When the Chicago Fire announced the signing of goalkeeper Bobby Shuttleworth earlier this year, reaction among Fire fans was strong.
“Going to take a minute to get over his history with the Revs.... OK, welcome aboard!” one fan wrote here on Hot Time in Old Town.
That’s putting it nicely. A lot of Fire fans flat out hated Shuttleworth during his successful run with the New England Revolution. In 2014, while the Fire were busy breaking the league record for ties in a season—“We could tie a pair of Velcro shoes,” Mike Magee once said—Shuttleworth was anchoring a stellar Revs team that made an appearance in the MLS Cup, before losing to Landon Donovan’s LA Galaxy.
He’s just one of those players you love to hate, unless he’s on your side. Shuttleworth laughed about his reputation in Chicago.
“I played for New England for so long, and you play against the teams in the East so many times that the fans have a tendency to see your name quite often,” Shuttleworth said. “If you’re successful against those teams, then it makes sense that you’re not going to be their favorite player. So yeah, I’ve come across it in a few different places but it’s not something that really bothers me all too much.”
The Buffalo, New York area native spent eight years in New England—first, as backup to Matt Reis—and then a starter in his own right. He spent most of the last three seasons at Minnesota United, and the back half of last season on loan at USL side Sacramento Republic.
Shuttleworth was left out of contract after the Sacramento loan move, and he spent the winter looking for the right opportunity. In Chicago, he found it.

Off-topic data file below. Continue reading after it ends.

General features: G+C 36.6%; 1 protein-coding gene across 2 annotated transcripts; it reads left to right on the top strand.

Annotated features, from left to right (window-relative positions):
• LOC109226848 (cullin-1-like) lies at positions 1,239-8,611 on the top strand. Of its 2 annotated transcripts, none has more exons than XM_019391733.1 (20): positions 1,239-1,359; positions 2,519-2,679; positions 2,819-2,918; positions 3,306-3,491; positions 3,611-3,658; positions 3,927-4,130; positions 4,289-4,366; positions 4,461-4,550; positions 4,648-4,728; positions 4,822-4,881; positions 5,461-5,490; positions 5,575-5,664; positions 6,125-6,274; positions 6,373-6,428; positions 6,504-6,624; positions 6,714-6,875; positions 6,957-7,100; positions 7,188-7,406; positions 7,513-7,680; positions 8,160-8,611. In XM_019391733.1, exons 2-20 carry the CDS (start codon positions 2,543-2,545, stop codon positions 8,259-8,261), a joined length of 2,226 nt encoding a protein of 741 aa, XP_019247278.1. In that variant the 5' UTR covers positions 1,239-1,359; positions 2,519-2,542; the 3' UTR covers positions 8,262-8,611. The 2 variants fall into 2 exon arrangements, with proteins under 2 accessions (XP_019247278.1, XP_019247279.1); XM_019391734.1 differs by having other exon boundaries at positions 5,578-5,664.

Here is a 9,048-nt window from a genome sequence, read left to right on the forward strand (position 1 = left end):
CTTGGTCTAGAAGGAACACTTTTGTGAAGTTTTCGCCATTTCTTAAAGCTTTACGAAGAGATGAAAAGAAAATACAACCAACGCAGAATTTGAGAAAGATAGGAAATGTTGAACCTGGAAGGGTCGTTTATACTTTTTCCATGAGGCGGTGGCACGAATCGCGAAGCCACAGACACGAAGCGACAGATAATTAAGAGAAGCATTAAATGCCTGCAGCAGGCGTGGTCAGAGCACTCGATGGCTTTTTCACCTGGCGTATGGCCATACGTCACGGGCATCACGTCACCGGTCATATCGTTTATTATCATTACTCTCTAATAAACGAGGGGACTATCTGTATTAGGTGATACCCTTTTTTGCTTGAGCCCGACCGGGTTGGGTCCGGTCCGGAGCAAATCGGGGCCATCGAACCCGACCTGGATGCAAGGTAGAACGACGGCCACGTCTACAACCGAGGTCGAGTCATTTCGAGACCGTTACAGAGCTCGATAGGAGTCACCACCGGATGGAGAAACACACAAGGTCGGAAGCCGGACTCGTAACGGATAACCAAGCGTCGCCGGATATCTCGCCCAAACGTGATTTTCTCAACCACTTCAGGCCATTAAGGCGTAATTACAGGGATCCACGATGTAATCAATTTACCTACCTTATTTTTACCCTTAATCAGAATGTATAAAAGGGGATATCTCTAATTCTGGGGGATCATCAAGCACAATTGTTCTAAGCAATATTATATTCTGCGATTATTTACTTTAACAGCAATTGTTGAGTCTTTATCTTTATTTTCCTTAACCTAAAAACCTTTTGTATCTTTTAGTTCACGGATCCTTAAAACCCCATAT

“It’s kind of a long process, but then it all happens fairly quickly,” Shuttleworth said. “The season ends, and then I was out of contract. So, it’s just trying to find a new team and find a situation I thought was best for myself and my family. It’s a lot of waiting, and all of a sudden it happens in a few days.
“Things came together pretty quickly, and then I met the team in Tampa. We’ve kind of been on the road since then, so it’s all been pretty positive so far.”
Shuttleworth said it’s been great getting to know his fellow goalkeepers—Kenneth Kronholm, new signing Connor Sparrow, and Gabriel Slonina, or “Gaga” as he’s known among his teammates. New Fire goalkeeper coach Adin Brown was Shuttleworth’s teammate with the Revs.
“I knew Adin previously, so I was excited to come work with him,” Shuttleworth said. “He’s been nothing but fantastic so far. Positive. Same thing with all the goalkeepers. It’s been really, really great working with all three of them. Kenny, Connor and Gaga.”
Shuttleworth’s been both a starter and a backup during his lengthy MLS career. Like any player, he wants to start. But, Shuttleworth is ready to help the team however he can.
“As a professional player you obviously want to try to push yourself and play in every single game possible,” he said. “That being said, I’m not the person that makes that decision, and my job is to play to the best of my ability and make that decision as difficult for the manager as possible. If I’m not playing, then I’m doing my best and pushing the other goalkeeper. Right now I’m just focusing on being as best I can, and helping where I can.”
After Sean Johnson joined NYCFC after the 2016 season, Chicago’s had a revolving door of starting goalkeepers—Jorge Bava, Richard Sanchez, Stefan Cleveland, Matt Lampson, Patrick McLain and David Ousted all come to mind—before landing on Kenneth Kronholm midway through the 2019 season. It’s an area where the Fire will have to find stability, but Shuttleworth thinks the current crop of keepers is a solid one.
“I think it’s a good group, and the month that I’ve been here we’ve been really pushing each other and improving,” Shuttleworth said. “Hopefully, goalkeeper can be one of the stronger parts of the team this year.”